Internet research for bookworms: accurate and thorough legal research can be done online - and without charge - if you know where to look.
There's hope for you yet. With a little guidance, you can determine what you are looking for and where to find it.
First, ask yourself: What do I need? Cases? Statutes? Treatises? Depositions? Before you can figure out how to find something on the Web, you need to define what you're seeking.
Example: You receive phone calls from two potential clients. Client 1 took leave from his job to care for his ailing mother. His mother died, and he told his employer he needed more leave to attend the funeral in another state. He was gone for an additional two weeks. When Client 1 returned to his job, he was fired.
Client 2's father recently passed away, and she became depressed. She sought counseling and was diagnosed with depressive disorder. She became unable to go to work and eventually told her supervisor she would need a month or two of leave. Shortly thereafter, she was fired.
Before accepting these cases, you need to determine whether the potential clients have any remedies. In particular, you wonder whether they can assert any rights under the Family and Medical Leave Act (FMLA). Assuming the answer is yes, you will also need tools to develop the case--pleadings and information about potential expert witnesses.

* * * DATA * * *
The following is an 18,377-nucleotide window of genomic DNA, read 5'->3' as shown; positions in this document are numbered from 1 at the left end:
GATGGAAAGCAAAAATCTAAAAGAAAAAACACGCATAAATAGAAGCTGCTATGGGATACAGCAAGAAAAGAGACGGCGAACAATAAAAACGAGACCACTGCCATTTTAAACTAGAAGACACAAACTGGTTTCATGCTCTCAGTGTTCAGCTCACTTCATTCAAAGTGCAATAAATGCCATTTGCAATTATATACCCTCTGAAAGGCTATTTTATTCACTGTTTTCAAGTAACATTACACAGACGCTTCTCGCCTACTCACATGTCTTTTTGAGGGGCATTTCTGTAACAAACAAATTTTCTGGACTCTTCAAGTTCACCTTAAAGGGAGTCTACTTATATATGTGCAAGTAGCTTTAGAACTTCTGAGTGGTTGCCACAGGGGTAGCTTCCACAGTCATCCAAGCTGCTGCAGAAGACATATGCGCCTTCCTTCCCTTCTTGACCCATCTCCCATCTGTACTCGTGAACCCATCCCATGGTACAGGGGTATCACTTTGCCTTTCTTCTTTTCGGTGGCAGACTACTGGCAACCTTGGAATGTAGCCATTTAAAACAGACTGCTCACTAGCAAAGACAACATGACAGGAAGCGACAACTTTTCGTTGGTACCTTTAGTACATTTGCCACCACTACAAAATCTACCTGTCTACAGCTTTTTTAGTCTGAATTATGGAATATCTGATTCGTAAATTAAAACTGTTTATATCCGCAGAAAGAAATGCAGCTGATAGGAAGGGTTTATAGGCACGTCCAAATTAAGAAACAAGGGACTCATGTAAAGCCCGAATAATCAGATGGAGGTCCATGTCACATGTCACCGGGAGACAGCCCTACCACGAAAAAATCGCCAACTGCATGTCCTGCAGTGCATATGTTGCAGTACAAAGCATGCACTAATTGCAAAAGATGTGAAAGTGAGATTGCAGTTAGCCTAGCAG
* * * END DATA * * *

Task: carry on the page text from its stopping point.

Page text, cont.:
What is needed first? A copy of the statute, then some case law interpreting the act--in other words, the primary law. Or you might decide to begin with secondary sources.
What is online? At what cost?
Next, determine what you are willing to pay tot this information. Westlaw and Lexis provide state-of-the-art legal research tools, for a price.
Before rejecting these providers as too expensive, consider that both companies market products designed for the sole or small-firm practitioner for a fixed monthly rate. Both WestlawPro and lexisONE provide plans, including databases geared toward a particular state or practice area. Lexis's product offers additional features: After registering, attorneys can retrieve U.S. Supreme Court cases dating from 1790 and federal and state cases decided after January 1,1998, at no charge; for access to lexisONE research packages, they call pay a per-day charge. Both Lexis and Westlaw allow attorneys access to legal documents on a pay-as-you-go basis, using a credit card.
But before you commit to a fee-based research plan, consider what is on the Internet for free.
FindLaw (www.findlaw.com) features links to other free Web sites with primary and secondary leg-al materials. It's helpful as a jumping-off point for finding the database containing a particular type of legal material.